4 Questions To Jumpstart Your Self-Care

Last updated: February 2023

You couldn’t pay me to relive 2021. It was the year that just wouldn’t quit. The worst parts were losing a dear friend by suicide, while my family and I dealt with 2 life-threatening health crises, all as the world continued to burn.

The one bright spot was when my GP and I agreed that seeking out happiness and contentment should take a more important place in my self-care plan.

Are you cultivating your own happiness?

We are often taught that our happiness will happen in the future, perhaps through intimate relationships, career success, and acquiring things.

It’s easy to get fixated on the horizon, working toward or waiting for the right things to fall into place to make happiness happen. But what if that magical day never comes?

What do you like to do?

I love to knit and crochet! I grew up around lots of talented creative folks doing art, crafts, and woodworking. A late bloomer, my powers arrived in the third and fourth decades of life. I taught myself to crochet in 2007 and started knitting in 2022.

What’s one thing you could change today?

In 2021 my doctor asked me to lose weight. When my initial attempts were unsuccessful we agreed that low-carb was worth a try. Giving up sugar and refined carbs has reduced my weight and improved my health.

How well do you know your family’s history?

Families are complicated, mostly because they’re full of people. All kidding aside, understanding a family’s social and health history can provide essential insights into how we think, feel, and behave in the present day. Depending upon what’s happening now, we might seek to carry on or interrupt certain legacies or cycles.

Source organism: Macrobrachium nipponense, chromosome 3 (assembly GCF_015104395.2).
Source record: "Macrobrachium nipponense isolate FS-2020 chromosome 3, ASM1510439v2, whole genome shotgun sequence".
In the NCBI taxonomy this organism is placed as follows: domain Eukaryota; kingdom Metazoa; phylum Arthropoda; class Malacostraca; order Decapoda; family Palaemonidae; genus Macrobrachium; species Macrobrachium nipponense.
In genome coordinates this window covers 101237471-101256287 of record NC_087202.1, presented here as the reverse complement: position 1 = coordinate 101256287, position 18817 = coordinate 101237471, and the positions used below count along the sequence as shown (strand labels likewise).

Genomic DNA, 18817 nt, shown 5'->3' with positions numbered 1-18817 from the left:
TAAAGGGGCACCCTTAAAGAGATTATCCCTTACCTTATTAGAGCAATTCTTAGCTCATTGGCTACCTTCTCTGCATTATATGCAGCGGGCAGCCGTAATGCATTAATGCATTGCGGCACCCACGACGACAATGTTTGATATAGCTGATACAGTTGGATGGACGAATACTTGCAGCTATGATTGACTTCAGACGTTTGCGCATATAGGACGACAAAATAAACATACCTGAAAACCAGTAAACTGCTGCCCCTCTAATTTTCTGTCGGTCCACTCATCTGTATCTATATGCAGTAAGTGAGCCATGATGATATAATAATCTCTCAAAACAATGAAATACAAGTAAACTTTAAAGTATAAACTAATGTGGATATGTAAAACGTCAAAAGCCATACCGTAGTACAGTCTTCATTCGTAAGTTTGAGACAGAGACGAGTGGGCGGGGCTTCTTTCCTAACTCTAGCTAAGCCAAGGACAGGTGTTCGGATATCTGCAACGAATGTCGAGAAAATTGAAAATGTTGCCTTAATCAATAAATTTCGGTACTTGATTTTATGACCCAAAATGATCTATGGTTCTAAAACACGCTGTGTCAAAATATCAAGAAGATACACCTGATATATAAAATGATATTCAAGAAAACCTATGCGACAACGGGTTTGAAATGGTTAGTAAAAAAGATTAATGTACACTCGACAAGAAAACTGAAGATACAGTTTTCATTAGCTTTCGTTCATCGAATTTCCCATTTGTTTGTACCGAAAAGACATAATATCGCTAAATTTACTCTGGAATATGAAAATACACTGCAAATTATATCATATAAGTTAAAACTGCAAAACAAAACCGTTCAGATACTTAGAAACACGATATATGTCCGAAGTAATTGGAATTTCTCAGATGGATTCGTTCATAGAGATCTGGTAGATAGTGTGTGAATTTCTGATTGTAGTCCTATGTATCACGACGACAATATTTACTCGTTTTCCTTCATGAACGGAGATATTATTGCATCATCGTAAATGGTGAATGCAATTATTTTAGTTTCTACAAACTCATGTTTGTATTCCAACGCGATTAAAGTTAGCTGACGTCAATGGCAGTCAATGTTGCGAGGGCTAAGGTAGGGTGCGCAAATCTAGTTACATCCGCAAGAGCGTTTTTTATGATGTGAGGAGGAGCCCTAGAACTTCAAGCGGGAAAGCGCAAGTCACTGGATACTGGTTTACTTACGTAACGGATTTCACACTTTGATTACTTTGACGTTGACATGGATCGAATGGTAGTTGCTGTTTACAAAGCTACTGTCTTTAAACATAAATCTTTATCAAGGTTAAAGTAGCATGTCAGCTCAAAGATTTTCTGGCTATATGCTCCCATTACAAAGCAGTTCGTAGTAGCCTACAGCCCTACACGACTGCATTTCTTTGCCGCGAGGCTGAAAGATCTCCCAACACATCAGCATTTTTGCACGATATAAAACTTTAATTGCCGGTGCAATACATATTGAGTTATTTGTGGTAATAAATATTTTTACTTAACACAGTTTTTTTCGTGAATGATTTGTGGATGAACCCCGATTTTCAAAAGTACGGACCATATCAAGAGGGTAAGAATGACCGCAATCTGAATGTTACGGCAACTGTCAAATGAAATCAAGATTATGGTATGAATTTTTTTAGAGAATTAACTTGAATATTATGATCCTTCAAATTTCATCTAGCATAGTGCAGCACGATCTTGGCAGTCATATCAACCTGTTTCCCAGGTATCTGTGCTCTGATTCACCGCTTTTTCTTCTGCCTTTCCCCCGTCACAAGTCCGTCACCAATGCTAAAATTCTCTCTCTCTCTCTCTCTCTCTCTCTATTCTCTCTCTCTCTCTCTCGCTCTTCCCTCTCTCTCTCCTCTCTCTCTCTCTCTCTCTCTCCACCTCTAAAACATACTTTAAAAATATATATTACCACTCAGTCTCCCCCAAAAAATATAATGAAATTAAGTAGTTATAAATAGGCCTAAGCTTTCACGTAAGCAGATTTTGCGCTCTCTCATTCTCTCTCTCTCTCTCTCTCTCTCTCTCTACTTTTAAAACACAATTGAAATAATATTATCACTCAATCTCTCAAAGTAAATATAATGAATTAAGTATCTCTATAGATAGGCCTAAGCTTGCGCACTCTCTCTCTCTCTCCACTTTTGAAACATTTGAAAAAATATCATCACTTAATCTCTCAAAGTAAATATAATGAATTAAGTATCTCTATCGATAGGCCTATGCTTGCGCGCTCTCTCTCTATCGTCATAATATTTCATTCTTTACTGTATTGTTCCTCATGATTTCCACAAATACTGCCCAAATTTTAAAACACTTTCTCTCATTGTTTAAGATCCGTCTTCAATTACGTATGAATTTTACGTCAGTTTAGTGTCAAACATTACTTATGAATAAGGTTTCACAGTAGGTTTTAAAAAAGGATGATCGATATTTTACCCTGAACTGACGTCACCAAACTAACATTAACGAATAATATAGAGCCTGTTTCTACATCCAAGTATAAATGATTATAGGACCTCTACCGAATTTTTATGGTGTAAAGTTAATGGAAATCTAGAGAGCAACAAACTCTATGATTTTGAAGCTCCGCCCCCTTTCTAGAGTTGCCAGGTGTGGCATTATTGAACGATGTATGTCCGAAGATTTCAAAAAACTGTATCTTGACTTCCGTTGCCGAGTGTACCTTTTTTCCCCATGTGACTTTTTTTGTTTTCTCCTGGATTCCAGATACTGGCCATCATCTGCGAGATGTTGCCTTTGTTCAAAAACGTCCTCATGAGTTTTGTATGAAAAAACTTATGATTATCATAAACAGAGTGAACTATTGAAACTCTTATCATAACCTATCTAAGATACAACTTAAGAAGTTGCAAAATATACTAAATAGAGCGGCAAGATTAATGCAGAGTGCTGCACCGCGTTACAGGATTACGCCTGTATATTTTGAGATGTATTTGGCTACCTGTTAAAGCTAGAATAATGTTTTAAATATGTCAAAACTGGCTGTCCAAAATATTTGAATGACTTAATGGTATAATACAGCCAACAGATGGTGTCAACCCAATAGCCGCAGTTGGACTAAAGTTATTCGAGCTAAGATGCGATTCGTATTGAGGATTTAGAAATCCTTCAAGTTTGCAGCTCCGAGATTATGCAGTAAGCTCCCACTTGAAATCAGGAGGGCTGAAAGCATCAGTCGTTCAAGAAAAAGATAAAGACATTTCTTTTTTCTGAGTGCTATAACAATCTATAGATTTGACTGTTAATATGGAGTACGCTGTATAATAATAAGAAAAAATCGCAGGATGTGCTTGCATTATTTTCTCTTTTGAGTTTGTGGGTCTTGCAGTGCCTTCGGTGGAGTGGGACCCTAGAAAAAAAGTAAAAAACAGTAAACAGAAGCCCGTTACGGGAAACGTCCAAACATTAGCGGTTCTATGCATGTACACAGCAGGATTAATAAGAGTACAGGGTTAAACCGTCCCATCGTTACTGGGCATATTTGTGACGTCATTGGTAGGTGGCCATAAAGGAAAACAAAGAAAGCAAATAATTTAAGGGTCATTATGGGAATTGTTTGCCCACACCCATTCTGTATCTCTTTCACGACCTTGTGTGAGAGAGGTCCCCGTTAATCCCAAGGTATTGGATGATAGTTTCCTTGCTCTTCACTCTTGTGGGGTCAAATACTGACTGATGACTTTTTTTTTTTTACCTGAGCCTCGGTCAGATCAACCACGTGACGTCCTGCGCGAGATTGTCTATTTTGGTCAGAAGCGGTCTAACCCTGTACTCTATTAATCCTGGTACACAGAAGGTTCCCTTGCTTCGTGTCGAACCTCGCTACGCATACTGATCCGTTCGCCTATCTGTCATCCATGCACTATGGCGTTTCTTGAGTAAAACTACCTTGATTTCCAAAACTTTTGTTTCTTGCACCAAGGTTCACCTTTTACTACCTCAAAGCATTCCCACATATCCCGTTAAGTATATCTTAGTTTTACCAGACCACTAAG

Brick walls

African Americans like me face specific barriers to exploring our genealogy. Many of our ancestors don’t have a papertrail and others might be hiding in plain sight.

Free people of color were on the Census, but slavery kept most of our ancestors on a separate population instrument called the Slave Schedule. Slave Schedules counted the number of enslaved by owner, age and sex, but without names. After emancipation, many Freedman experienced name changes and relocated multiple times.

Example: One set of my second great grandparents went by Burwell at their legal marriage in 1864 and on the 1870 Census, only to become Pettway sometime in the 1890s.

My cousins and I didn’t know anything about the abandoned Burwell surname until we stumbled upon it in 2022! We’d been searching for variations of Pettway since we were kids.

A word about genetic genealogy

Direct to consumer ancestry sites are helpful, but they don’t solve the whole problem. Unfortunately, we will never know the names and details of most of our enslaved ancestors because too much information is missing, lost to time.

Why am I telling you this?

Everybody has some unfinished business in life. I always wanted to know my second great grandparents' names, and when and where they were freed. It feels great knowing more about them. Is some unfinished business hurting your happiness or self-care?

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This article represents the opinions, thoughts, and experiences of the author; none of this content has been paid for by any advertiser. The AxialSpondyloarthritis.net team does not recommend or endorse any products or treatments discussed herein. Learn more about how we maintain editorial integrity here.

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